A recently released French study was conducted to examine the effects of cannabis legalization on consumers in Washington State, Colorado and Uruguay. The report shows that legalizing cannabis in those areas has also led to an increase in cannabis consumption (surprising no one), but that increase has not yet led to a decrease in illegal sales. However, the study also reported that trends do not stay consistent for which age groups take advantage of the newly legalized drug.
The study was a joint effort conducted by the National Institute of Higher Security and Justice Studies and the French Observatory for Drugs and Drug Addiction. The two agencies looked at data from the aforementioned states and country where cannabis has been legalized, with hopes to learn more.
In Washington and Colorado, researchers found that consumption by those over 25 years of age increased. Legalization did not have an effect on the rate of use in teenagers however, which already was perceived at a high level. It was noted by researchers that legalization did not drive out the cannabis black market. Legalization did, however, alleviate pressure on law enforcement and reduced the number of court cases dealing with cannabis. It also noted that on an economic level, both Washington and Colorado have collected $1 billion in recreational cannabis sales each year since legalization.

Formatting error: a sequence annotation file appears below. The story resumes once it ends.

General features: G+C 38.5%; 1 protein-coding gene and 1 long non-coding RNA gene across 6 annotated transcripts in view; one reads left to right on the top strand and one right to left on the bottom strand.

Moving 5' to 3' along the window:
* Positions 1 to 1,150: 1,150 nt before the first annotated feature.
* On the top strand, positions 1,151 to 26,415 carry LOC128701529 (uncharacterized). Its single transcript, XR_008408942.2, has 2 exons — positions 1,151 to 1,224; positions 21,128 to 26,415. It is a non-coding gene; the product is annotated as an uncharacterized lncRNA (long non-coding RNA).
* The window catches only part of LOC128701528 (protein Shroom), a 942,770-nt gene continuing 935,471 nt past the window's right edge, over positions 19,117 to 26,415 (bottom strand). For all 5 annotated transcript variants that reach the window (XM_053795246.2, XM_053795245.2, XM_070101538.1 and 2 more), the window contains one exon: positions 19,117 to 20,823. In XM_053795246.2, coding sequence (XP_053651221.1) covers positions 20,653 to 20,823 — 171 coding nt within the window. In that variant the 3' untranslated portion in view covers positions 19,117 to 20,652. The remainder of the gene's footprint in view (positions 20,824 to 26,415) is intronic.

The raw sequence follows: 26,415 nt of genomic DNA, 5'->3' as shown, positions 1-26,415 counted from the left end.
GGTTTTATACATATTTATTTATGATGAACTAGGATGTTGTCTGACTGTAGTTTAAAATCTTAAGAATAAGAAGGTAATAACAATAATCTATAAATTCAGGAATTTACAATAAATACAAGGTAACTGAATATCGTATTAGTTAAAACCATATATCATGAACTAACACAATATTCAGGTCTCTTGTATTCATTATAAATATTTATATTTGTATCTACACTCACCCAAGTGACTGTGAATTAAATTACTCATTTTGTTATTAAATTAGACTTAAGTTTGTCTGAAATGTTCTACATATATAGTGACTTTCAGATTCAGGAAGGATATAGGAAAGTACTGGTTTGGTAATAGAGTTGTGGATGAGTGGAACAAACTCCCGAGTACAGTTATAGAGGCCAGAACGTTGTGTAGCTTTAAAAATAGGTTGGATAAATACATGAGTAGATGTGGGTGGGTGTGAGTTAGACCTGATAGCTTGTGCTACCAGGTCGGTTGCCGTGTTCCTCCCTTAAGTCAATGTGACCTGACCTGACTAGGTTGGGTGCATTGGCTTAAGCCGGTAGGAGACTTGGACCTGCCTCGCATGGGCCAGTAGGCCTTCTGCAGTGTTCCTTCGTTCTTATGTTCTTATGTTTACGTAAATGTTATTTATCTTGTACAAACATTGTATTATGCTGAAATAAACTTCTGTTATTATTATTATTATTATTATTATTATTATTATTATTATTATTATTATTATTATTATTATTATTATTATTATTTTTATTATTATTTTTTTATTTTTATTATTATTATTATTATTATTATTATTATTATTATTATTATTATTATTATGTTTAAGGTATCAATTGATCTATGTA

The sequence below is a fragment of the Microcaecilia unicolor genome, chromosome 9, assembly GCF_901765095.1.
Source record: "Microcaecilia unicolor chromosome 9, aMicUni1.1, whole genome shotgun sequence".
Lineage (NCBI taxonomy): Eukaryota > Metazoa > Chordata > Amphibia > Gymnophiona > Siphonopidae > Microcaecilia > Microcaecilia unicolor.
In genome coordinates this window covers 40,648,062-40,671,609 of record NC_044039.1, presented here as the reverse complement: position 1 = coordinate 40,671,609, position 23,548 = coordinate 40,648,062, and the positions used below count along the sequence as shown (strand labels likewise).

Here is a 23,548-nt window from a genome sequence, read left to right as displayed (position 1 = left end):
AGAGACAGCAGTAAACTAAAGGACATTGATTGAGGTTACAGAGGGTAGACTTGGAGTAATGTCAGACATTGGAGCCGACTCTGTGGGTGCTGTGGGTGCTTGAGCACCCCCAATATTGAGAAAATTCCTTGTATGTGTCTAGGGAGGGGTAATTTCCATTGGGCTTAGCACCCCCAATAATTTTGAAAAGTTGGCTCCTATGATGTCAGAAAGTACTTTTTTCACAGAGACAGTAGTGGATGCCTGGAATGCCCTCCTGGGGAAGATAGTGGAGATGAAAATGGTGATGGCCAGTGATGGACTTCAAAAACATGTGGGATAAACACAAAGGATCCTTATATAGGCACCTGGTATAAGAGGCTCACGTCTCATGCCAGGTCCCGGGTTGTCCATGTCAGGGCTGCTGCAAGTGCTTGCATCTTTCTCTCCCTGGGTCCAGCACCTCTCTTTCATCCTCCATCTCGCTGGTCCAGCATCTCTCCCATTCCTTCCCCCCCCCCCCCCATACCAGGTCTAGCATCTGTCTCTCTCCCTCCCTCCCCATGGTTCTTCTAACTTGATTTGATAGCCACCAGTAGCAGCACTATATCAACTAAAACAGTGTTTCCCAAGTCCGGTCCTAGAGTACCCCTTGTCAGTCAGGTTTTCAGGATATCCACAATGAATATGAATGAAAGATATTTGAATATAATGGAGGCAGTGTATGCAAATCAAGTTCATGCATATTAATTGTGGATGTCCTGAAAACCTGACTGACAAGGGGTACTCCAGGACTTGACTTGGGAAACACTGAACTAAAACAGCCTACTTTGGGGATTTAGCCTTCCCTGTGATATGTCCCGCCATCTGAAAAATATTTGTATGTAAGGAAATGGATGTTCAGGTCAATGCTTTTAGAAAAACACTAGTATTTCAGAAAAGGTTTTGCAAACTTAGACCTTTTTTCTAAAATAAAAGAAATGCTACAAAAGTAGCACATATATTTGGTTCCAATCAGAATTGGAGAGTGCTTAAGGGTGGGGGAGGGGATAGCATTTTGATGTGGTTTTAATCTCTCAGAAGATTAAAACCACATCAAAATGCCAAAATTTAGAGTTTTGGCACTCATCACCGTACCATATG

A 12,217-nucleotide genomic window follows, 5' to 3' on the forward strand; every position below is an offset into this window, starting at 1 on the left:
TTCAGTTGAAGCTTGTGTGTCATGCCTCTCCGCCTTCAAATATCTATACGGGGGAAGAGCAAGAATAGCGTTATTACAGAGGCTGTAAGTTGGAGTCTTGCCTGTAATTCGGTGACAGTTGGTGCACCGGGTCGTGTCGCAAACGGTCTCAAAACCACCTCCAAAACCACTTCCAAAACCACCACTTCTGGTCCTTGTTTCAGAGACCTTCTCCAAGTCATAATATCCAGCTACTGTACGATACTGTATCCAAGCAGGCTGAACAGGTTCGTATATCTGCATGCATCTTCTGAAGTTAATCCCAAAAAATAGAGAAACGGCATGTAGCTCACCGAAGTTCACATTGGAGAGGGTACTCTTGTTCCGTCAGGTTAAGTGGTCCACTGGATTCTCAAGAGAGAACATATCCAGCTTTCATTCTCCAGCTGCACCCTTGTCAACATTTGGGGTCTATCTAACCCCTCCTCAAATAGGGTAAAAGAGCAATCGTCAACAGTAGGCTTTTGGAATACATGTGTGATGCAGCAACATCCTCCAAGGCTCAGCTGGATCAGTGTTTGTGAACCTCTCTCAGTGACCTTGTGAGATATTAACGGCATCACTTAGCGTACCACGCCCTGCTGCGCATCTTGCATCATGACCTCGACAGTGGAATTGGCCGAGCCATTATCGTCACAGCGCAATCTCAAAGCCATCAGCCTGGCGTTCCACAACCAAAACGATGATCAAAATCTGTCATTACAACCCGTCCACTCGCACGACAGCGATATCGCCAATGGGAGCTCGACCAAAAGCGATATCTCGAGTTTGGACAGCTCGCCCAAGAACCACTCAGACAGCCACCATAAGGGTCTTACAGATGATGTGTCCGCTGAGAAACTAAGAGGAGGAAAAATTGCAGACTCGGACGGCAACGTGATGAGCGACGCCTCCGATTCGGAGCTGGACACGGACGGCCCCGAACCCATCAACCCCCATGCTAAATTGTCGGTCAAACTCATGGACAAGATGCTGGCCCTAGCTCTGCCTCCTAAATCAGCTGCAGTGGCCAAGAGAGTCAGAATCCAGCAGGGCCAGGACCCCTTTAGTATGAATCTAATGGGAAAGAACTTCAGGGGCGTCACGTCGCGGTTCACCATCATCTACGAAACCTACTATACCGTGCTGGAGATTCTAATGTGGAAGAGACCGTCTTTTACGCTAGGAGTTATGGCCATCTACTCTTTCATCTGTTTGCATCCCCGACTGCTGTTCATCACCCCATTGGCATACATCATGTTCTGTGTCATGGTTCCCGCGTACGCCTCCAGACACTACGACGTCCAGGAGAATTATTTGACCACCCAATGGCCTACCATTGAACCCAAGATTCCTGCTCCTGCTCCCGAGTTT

In the study’s findings on Uruguay, “all the indicators of use have risen,” including cannabis consumption among teenagers. Uruguay uses a national registry and allows cannabis to be sold at pharmacies. The black market there is fueled by the gap between demand and legal production. An estimated 10 and 20 percent of Uruguay’s consumed cannabis is legally purchased.
France itself does not allow cannabis. Legalization is quite a ways off compared to Washington, Colorado and Uruguay, and while those states are enjoying the benefits of legalization, France still enforces consequences for consumption, which can net a consumer up to a year in prison and a fine of 3,750 euros (which equates to about $4,400 in U.S. dollars). Although President Emmanuel Macron has proposed the easing of consequences, nothing is set in stone yet.